Here is an example of code injection:

variable="line one\nline two" ; for (i=1;i<=1000;++i) print i""
awk 'BEGIN {print "'"$variable"'"}'
line one
line two

You can add lots of commands to awk this way. Even make it crash with non valid commands.

One valid use of this approach, though, is when you want to pass a symbol to awk to be applied to some input, e.g. a simple calculator:

$ calc() { awk -v x="$1" -v z="$3" 'BEGIN{ print x '"$2"' z }'; }

$ calc 2.7 '+' 3.4

$ calc 2.7 '*' 3.4

There is no way to do that using an awk variable populated with the value of a shell variable, you NEED the shell variable to expand to become part of the text of the awk script before awk interprets it.

Extra info:

Use of double quote

It’s always good to double quote variable "$variable"
If not, multiple lines will be added as a long single line.


var="Line one
This is line two"

echo $var
Line one This is line two

echo "$var"
Line one
This is line two

Other errors you can get without double quote:

variable="line one\nline two"
awk -v var=$variable 'BEGIN {print var}'
awk: cmd. line:1: one\nline
awk: cmd. line:1:    ^ backslash not last character on line
awk: cmd. line:1: one\nline
awk: cmd. line:1:    ^ syntax error

And with single quote, it does not expand the value of the variable:

awk -v var="$variable" 'BEGIN {print var}'

More info about AWK and variables

Read this faq.


  • 4

    “messy and hard to read” ignores the more important security concern of code injection when directly substituting strings into awk code.

    Feb 18, 2016 at 20:21

  • reading the answer above I can run my script without errors but it doesn’t do the job: awk -v repo=”$1″ -v tag=”$2″ ‘{sub(/image:\/{print repo}:([a-z0-9]+)$/,”image: registryabc.azurecr. io/{print repo}:{print tag}”);}1’ ./services/appscompose.yaml >> newcompose.yaml. Is because of the nested parenthesis {?

    Oct 29, 2019 at 11:10

  • @DarionBadlydone Try this awk -v repo="$1" -v tag="$2" 'BEGIN {print "repo="repo,"tag="tag}'. It will see if it prints the variable. Post a own question if you can not figure the out.

    – Jotne

    Oct 29, 2019 at 12:13

  • @Jotne yes it print the values so i tried in this way: awk -v repo=”$1″ -v tag=”$2″ ‘{print “{sub(/image:”repo”:([a-z0-9]+)$/,\”image:”repo”:”tag”\”);}1″}’ ./services/appscompose.yaml >> newcompose.yaml but is not working as aspected. It replace each line of the source file with the printed command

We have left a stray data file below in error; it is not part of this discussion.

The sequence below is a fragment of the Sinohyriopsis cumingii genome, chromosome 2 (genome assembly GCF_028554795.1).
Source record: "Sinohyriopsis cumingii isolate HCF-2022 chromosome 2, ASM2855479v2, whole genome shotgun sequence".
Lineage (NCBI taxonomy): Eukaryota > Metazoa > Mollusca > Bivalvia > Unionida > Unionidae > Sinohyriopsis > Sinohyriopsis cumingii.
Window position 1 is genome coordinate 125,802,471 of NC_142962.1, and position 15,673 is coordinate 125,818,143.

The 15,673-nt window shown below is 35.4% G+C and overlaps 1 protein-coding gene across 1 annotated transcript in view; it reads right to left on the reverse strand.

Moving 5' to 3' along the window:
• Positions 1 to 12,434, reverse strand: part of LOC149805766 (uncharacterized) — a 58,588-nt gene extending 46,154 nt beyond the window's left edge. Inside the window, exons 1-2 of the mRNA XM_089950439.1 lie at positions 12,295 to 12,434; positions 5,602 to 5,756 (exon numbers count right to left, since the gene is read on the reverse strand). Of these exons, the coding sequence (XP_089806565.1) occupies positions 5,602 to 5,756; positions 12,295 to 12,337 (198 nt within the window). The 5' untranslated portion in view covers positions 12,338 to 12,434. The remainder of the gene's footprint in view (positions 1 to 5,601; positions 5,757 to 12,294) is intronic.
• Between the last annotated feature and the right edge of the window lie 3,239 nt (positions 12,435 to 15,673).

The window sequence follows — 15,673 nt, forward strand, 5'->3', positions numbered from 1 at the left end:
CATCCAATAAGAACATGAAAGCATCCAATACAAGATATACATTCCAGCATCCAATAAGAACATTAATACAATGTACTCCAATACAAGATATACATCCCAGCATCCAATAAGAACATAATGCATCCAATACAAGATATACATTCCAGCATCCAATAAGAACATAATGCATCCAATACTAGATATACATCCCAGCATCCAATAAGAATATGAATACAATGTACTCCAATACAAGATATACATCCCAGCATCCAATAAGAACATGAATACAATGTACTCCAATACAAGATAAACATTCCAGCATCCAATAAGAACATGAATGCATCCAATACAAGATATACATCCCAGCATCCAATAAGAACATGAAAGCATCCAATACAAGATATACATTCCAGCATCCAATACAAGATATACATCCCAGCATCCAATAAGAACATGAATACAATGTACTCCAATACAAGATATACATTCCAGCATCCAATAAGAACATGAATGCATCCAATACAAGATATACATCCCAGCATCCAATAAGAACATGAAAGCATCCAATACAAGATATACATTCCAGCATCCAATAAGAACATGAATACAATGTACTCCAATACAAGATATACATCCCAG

Oct 29, 2019 at 13:38

  • 1

    I strongly disagree that -v is the “best, most portable way”. awk -v a=b cmds path1 path2 is (almost) equivalent to awk cmds a=b path1 path2, but there is no good way to use -v to emulate awk cmds path1 a=b path2 Defining variables in the arguments is an extremely useful technique which is equally portable and which I will argue is “better”.

    Feb 8, 2021 at 21:48


It seems that the good-old ENVIRON built-in hash is not mentioned at all. An example of its usage:

$ X=Solaris awk 'BEGIN{print ENVIRON["X"], ENVIRON["TERM"]}'
Solaris rxvt


  • 4

    This is a good suggestion because it passes the data verbatim. -v doesn’t work when the value contains backslashes.

    Feb 23, 2016 at 21:45

  • 2

    @thatotherguy I did not know that! I thought that if I use awk -v x='\c\d' ... then it will be used it properly. But when x is printed awk drops the famous: awk: warning: escape sequence '\c' treated as plain 'c' error message… Thanks!

    – TrueY

    Feb 24, 2016 at 9:11

  • 1

    It does work properly – properly in this context means expand escape sequences because that’s how -v was designed to work so you can use \t in the variable and have it match a literal tab in the data, for example. If that’s not the behavior you want then you don’t use -v you use ARGV[] or ENVIRON[].

    – Ed Morton

    Jul 7, 2019 at 15:02


Use either of these depending how you want backslashes in the shell variables handled (avar is an awk variable, svar is a shell variable):

awk -v avar="$svar" '... avar ...' file
awk 'BEGIN{avar=ARGV[1];ARGV[1]=""}... avar ...' "$svar" file

See for details and other options. The first method above is almost always your best option and has the most obvious semantics.